Now to look at the power efficiency, which will then be compared to a few other systems. First is looking at the PandaBoard ES power efficiency when using a single OMAP4460 board followed by the results for maxing out all six PandaBoard ES boards in the cluster.

While idling, the single PandaBoard ES was consuming around 3.9 Watts as measured by the WattsUp AC power adapter.

With the load generated by the EP.C workload with the NAS Parallel Benchmark, the average power consumption with both ARMv7 A9 cores being fully utilized, the average power consumption was 6.4 Watts with a peak of 6.6 Watts.

For the EP.C workload, the Phoronix Test Suite calculated that the single PandaBoard ES was achieving 1.60 Mop/s per Watt.

For the Lower-Upper Gauss-Seidel solver, the power consumption was similar while achieving 38.27 Mop/s per Watt.

An overview of the power consumption of the single PandaBoard ES for the duration of the testing.

Now it is time to look at the power efficiency results when all six PandaBoard ES boards making up this cluster were fully utilized using MPICH2.

When all six boards were idling, the average power consumption was 16.8 Watts.

With the EP.C workload on all twelve ARM cores, the average power consumption was 30.4 Watts for all six PandaBoards, which is in line with each PandaBoard burning through 5~6 Watts under load. When it comes to the performance-per-Watt, the EP.C test was yielding an average of 1.78 Mop/s per Watt, which was an increase over the single PandaBoard ES at 1.60 Mop/s per Watt.

The first system we have for comparison against the PandaBoard ES hardware is an Intel Atom 330 NetTop from MSI. This system has an Intel Atom 330 that is a dual-core part operating at 1.60GHz plus Hyper Threading to provide four logical cores. The system also has 1GB of RAM, ATI Mobility Radeon HD 4300 graphics, and a 250GB Samsung HDD. This is not the perfect comparison due to the system using an HDD rather than a Secure Digital card, etc, but the results are quite apparent anyhow. The comparison systems were all running stock, clean installations of Ubuntu 12.04 LTS for the respective architecture. All of the systems were also tested without an X.Org Server running.

When the Intel Atom 330 NetTop was idling, 29 Watts was being drawn, which was just below the power of the 12-core ARM cluster.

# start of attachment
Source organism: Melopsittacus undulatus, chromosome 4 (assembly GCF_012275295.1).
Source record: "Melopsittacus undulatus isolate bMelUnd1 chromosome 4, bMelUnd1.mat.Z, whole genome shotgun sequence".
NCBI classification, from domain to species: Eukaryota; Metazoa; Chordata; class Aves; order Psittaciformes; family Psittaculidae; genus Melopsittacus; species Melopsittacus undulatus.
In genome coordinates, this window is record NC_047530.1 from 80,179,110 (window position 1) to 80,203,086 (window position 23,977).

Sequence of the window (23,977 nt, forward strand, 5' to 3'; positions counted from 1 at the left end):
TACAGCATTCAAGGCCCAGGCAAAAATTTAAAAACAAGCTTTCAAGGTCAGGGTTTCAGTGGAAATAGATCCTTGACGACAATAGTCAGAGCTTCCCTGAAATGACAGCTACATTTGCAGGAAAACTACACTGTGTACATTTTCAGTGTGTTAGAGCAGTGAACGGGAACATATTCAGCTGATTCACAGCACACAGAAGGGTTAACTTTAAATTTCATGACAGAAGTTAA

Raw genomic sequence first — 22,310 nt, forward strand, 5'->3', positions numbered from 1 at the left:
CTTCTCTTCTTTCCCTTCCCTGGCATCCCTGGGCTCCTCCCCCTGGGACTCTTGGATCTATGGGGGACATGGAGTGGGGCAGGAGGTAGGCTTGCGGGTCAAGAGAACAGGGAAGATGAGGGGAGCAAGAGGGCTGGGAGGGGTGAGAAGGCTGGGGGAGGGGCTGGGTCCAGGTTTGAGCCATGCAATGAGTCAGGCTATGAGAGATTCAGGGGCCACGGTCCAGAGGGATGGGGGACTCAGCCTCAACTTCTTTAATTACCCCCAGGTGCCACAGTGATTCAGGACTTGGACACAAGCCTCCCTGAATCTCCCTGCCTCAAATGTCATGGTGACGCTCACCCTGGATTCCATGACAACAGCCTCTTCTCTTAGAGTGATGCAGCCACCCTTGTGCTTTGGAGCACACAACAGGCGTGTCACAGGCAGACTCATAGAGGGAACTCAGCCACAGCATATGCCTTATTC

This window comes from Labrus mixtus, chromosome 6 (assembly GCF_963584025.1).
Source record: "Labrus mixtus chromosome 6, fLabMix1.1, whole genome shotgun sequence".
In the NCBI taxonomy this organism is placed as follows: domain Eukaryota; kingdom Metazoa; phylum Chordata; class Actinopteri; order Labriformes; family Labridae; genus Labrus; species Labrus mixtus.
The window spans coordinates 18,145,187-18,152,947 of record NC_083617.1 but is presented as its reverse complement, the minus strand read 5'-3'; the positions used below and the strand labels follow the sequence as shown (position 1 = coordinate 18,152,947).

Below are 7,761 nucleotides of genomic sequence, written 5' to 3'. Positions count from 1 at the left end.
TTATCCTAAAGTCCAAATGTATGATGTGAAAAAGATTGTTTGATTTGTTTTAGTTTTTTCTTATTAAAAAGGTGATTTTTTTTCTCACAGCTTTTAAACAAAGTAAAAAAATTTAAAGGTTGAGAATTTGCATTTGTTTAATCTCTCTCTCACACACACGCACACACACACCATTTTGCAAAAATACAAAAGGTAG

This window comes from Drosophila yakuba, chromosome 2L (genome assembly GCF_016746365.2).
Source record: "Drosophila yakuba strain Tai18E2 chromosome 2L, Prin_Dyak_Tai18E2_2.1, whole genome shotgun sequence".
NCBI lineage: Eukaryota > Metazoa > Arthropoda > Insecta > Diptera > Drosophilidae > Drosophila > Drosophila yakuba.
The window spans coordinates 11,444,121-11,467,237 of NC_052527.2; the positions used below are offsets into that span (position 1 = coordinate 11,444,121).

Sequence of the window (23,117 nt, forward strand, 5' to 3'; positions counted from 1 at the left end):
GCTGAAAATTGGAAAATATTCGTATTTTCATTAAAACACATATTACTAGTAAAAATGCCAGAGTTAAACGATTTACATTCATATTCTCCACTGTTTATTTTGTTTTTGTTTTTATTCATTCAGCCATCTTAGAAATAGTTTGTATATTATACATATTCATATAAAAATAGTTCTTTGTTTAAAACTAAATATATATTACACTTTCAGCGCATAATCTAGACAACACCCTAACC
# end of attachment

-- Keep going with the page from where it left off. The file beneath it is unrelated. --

With the Embarrassingly Parallel workload, the Atom 330 system was burning through 33.6 Watts for the system with the dual-core Atom that also boasts Hyper Threading -- again, not too far off from the power consumption of all six PandaBoard ES units.

The Atom 330 had an EP.C result of 19.7 Mop/s. For comparison, a single PandaBoard ES with two cores being used for the NPB test had an average of 10.3 Mop/s or four cores were at 18.4 Mop/s. In other words, a single 1.2GHz Cortex-A9 core is close to a single core of an Atom 330 x86 processor. Twelve 1.2GHz ARM cores produced 53.2 Mop/s.

When looking at the performance-per-Watt of the Atom 330 against the PandaBoard ES hardware, ARM is an astounding win. EP.C on the Atom 330 averaged 0.59 Mop/s per Watt where as the single PandaBoard ES was nearly three times as efficient with its 1.6 Mop/s per Watt average and the entire 12-core cluster at 1.78 Mop/s per Watt.

The next Atom 330 test was NPB LU.A.

The Atom 330 system had an average of 429 Mop/s with LU.A compared to 190 Mop/s on a single PandaBoard ES, 440 Mop/s on two PandaBoard ES, 579 Mop/s on three PandaBoard ES, and 915 Mop/s on all six PandaBoard ES units benchmarked.

The ARM cluster slaughtered the Atom 330 again in power efficiency: 11.98 Mop/s per Watt for the Intel x86_64 CPU while a single PandaBoard ES was at 38 Mop/s per Watt and 30 Mop/s per Watt for the entire cluster.

For a more powerful system, an Intel Core i7 3770K "Ivy Bridge" setup was also benchmarked. The i7-3770K has a base frequency of 3.50GHz with four physical cores plus Hyper Threading. An SSD was in this system with its stock Ubuntu 12.04 x86_64 installation.

The system's AC power consumption, with the HD 4000 integrated graphics and SSD included, while idling on an Ubuntu 12.04 installation had a 41 Watt average power consumption.

The Core i7 3770K "Ivy Bridge" system produced 277 Mop/s for EP.C, which was more than five times faster than the 12-core ARM cluster.